Gut microbial metabolite butyrate improves anticancer therapy by regulating intracellular calcium homeostasis

Hepatology. 2023 Jul 1;78(1):88-102. doi: 10.1097/HEP.0000000000000047. Epub 2023 Jan 3.


Background and aims: Gut microbiota are recognized to be important for anticancer therapy, yet the underlying mechanism is not clear. Here, through the analysis of clinical samples, we identify the mechanism by which the gut microbial metabolite butyrate inhibits HCC and then explore new strategies for HCC treatment.

Approach and results: In our study, we demonstrate that gut microbial metabolite butyrate improves anticancer therapy efficacy by regulating intracellular calcium homeostasis. Using liquid chromatography-mass spectrometry analysis, we found that butyrate metabolism is activated in HCC patients compared with healthy individuals. Butyrate levels are lower in the plasma of HCC patients by gas chromatography-mass spectrometry (GC-MS) analysis. Butyrate supplementation or depletion of short-chain Acyl-CoA dehydrogenase (SCAD) gene (ACADS), encoding a key enzyme for butyrate metabolism, significantly inhibits HCC proliferation and metastasis. The profiling analysis of genes upregulated by butyrate supplementation or ACADS knockdown reveals that calcium signaling pathway is activated, leading to dysregulation of intracellular calcium homeostasis and production of reactive oxygen species. Butyrate supplementation improves the therapy efficacy of a tyrosine kinase inhibitor sorafenib. On the basis of these findings, we developed butyrate and sorafenib coencapsulated mPEG-PLGA-PLL nanoparticles coated with anti-GPC3 antibody (BS@PEAL-GPC3) to prolong the retention time of drugs and enhance drug targeting, leading to high anticancer efficacy. BS@PEAL-GPC3 nanoparticles significantly reduce HCC progression. In addition, BS@PEAL-GPC3 nanoparticles display excellent HCC targeting with excellent safety.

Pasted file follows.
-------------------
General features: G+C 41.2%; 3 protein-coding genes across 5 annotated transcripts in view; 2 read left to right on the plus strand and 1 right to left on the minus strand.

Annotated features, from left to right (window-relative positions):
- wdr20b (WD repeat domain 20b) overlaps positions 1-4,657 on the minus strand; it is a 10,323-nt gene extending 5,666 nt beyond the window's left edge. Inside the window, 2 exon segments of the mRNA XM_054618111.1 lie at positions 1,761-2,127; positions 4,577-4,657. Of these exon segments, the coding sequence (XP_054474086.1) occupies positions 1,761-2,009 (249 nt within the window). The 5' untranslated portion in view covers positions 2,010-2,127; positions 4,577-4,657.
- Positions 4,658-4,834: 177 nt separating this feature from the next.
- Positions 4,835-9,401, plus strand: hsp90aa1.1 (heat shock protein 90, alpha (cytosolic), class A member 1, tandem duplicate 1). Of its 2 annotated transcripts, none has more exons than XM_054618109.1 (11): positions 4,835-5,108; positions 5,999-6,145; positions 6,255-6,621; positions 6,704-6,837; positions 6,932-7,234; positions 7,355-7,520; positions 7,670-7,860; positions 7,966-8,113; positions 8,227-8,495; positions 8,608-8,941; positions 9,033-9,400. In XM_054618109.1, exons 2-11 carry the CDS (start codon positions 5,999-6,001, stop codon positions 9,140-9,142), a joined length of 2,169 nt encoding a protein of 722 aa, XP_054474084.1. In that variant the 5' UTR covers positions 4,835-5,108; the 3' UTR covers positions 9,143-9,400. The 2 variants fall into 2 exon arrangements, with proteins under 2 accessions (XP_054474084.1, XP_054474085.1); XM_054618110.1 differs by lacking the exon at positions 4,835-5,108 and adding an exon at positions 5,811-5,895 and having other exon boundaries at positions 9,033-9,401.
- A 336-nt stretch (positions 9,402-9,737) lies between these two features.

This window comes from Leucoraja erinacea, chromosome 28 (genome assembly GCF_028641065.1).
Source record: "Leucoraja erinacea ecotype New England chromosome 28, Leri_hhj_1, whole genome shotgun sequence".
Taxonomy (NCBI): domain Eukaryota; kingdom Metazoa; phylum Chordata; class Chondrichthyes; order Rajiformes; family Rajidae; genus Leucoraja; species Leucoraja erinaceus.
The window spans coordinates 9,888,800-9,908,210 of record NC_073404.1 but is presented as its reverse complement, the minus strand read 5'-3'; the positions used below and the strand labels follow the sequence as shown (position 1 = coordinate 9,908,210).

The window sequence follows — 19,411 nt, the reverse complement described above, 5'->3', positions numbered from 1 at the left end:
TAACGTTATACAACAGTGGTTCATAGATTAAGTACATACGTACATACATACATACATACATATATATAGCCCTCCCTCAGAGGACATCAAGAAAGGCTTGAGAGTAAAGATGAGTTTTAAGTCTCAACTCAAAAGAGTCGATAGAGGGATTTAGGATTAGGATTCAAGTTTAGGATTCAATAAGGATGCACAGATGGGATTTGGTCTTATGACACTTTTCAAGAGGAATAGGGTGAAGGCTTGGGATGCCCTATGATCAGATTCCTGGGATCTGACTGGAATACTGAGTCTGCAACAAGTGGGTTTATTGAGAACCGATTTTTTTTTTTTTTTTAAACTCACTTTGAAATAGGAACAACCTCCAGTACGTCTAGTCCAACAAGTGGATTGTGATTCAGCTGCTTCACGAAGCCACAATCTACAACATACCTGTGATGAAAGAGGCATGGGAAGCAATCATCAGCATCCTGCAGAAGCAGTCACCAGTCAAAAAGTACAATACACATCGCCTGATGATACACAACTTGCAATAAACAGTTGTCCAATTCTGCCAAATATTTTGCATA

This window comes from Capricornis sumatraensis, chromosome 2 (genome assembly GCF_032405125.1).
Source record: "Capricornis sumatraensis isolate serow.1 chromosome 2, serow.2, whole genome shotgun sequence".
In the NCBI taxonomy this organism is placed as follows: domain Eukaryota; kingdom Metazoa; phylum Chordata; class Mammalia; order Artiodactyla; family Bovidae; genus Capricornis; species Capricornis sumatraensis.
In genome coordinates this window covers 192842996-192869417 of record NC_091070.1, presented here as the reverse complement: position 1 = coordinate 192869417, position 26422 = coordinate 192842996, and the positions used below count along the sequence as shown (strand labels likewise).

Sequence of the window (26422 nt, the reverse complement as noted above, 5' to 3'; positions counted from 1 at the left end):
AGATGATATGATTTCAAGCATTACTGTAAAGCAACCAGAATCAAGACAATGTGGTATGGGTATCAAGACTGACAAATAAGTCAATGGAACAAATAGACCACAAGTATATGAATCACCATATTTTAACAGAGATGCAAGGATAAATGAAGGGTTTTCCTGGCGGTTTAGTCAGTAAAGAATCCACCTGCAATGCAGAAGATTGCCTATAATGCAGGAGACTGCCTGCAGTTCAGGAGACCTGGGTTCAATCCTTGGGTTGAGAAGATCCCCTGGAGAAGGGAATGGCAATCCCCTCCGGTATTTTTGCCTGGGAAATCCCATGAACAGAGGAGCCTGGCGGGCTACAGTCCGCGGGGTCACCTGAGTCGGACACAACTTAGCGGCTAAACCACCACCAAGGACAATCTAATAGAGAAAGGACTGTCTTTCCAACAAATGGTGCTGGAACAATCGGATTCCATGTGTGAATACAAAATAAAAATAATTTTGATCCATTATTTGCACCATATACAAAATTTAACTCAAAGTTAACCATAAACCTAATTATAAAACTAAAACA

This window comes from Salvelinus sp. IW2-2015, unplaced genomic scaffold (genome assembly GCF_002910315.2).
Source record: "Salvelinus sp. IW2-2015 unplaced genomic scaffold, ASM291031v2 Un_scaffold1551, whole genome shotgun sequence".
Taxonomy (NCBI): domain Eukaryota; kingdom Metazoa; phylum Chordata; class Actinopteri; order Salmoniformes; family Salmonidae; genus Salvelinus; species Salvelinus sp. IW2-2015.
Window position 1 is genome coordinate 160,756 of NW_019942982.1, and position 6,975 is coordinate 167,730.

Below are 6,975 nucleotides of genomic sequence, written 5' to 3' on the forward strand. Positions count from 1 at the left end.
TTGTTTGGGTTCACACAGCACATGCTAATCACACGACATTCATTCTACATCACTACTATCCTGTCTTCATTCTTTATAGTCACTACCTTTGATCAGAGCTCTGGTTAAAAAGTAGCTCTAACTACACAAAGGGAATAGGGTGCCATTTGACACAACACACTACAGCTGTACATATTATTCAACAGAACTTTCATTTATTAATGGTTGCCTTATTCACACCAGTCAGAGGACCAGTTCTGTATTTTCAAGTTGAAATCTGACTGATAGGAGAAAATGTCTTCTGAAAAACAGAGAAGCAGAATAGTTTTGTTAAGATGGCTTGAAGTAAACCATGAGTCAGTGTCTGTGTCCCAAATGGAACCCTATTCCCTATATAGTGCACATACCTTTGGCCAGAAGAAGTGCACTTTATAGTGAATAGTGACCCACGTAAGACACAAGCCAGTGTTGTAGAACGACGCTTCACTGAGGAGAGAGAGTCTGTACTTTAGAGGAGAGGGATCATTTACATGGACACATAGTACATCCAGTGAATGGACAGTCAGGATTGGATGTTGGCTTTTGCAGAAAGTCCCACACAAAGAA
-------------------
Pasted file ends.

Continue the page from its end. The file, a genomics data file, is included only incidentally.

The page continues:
Conclusions: In conclusion, our findings provide new insight into the mechanism by which the gut microbial metabolites inhibit HCC progression, suggesting a translatable therapeutics approach to enhance the clinical targeted therapeutic efficacy.

Publication types

  • Research Support, Non-U.S. Gov't

MeSH terms

  • Antineoplastic Agents* / therapeutic use
  • Butyrates* / pharmacology
  • Calcium / metabolism
  • Carcinoma, Hepatocellular* / drug therapy
  • Gastrointestinal Microbiome*
  • Homeostasis
  • Liver Neoplasms* / drug therapy
  • Sorafenib* / therapeutic use


  • Butyrates
  • Calcium
  • Sorafenib
  • Antineoplastic Agents